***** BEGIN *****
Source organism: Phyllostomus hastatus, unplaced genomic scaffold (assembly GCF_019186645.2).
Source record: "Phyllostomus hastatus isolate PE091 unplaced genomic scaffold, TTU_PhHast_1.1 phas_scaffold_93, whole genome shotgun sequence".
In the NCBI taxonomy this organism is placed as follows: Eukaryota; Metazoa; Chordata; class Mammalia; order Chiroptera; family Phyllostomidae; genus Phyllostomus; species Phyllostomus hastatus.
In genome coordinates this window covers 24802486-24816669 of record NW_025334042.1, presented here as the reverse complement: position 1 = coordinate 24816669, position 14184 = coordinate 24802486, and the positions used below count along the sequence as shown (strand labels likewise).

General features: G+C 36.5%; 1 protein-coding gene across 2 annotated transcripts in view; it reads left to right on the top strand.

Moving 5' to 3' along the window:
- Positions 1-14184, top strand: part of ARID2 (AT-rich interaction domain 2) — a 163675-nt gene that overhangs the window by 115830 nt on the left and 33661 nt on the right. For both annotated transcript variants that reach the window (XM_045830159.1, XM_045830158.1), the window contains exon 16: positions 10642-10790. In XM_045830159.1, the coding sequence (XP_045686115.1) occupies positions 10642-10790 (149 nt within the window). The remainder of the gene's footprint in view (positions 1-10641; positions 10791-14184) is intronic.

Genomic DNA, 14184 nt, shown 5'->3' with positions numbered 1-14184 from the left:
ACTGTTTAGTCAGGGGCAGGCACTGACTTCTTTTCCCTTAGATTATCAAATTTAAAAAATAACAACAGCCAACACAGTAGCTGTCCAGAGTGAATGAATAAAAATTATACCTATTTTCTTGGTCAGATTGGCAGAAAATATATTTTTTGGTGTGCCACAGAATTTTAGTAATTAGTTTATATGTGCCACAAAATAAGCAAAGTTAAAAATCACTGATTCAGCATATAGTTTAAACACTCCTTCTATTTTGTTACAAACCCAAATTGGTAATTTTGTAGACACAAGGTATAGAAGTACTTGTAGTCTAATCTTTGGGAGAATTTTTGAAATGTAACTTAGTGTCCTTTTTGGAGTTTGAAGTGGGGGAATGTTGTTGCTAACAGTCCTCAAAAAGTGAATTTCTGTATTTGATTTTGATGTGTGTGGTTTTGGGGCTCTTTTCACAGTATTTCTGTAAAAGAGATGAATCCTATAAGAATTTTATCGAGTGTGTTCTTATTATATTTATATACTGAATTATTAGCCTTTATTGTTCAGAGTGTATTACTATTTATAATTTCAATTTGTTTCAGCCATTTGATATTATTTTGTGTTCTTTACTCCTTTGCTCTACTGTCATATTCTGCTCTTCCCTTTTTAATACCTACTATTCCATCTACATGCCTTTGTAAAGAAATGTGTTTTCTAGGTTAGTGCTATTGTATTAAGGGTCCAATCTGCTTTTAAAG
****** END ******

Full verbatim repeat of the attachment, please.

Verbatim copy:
Source organism: Phyllostomus hastatus, unplaced genomic scaffold (assembly GCF_019186645.2).
Source record: "Phyllostomus hastatus isolate PE091 unplaced genomic scaffold, TTU_PhHast_1.1 phas_scaffold_93, whole genome shotgun sequence".
In the NCBI taxonomy this organism is placed as follows: Eukaryota; Metazoa; Chordata; class Mammalia; order Chiroptera; family Phyllostomidae; genus Phyllostomus; species Phyllostomus hastatus.
In genome coordinates this window covers 24802486-24816669 of record NW_025334042.1, presented here as the reverse complement: position 1 = coordinate 24816669, position 14184 = coordinate 24802486, and the positions used below count along the sequence as shown (strand labels likewise).

General features: G+C 36.5%; 1 protein-coding gene across 2 annotated transcripts in view; it reads left to right on the top strand.

Moving 5' to 3' along the window:
- Positions 1-14184, top strand: part of ARID2 (AT-rich interaction domain 2) — a 163675-nt gene that overhangs the window by 115830 nt on the left and 33661 nt on the right. For both annotated transcript variants that reach the window (XM_045830159.1, XM_045830158.1), the window contains exon 16: positions 10642-10790. In XM_045830159.1, the coding sequence (XP_045686115.1) occupies positions 10642-10790 (149 nt within the window). The remainder of the gene's footprint in view (positions 1-10641; positions 10791-14184) is intronic.

Genomic DNA, 14184 nt, shown 5'->3' with positions numbered 1-14184 from the left:
ACTGTTTAGTCAGGGGCAGGCACTGACTTCTTTTCCCTTAGATTATCAAATTTAAAAAATAACAACAGCCAACACAGTAGCTGTCCAGAGTGAATGAATAAAAATTATACCTATTTTCTTGGTCAGATTGGCAGAAAATATATTTTTTGGTGTGCCACAGAATTTTAGTAATTAGTTTATATGTGCCACAAAATAAGCAAAGTTAAAAATCACTGATTCAGCATATAGTTTAAACACTCCTTCTATTTTGTTACAAACCCAAATTGGTAATTTTGTAGACACAAGGTATAGAAGTACTTGTAGTCTAATCTTTGGGAGAATTTTTGAAATGTAACTTAGTGTCCTTTTTGGAGTTTGAAGTGGGGGAATGTTGTTGCTAACAGTCCTCAAAAAGTGAATTTCTGTATTTGATTTTGATGTGTGTGGTTTTGGGGCTCTTTTCACAGTATTTCTGTAAAAGAGATGAATCCTATAAGAATTTTATCGAGTGTGTTCTTATTATATTTATATACTGAATTATTAGCCTTTATTGTTCAGAGTGTATTACTATTTATAATTTCAATTTGTTTCAGCCATTTGATATTATTTTGTGTTCTTTACTCCTTTGCTCTACTGTCATATTCTGCTCTTCCCTTTTTAATACCTACTATTCCATCTACATGCCTTTGTAAAGAAATGTGTTTTCTAGGTTAGTGCTATTGTATTAAGGGTCCAATCTGCTTTTAAAG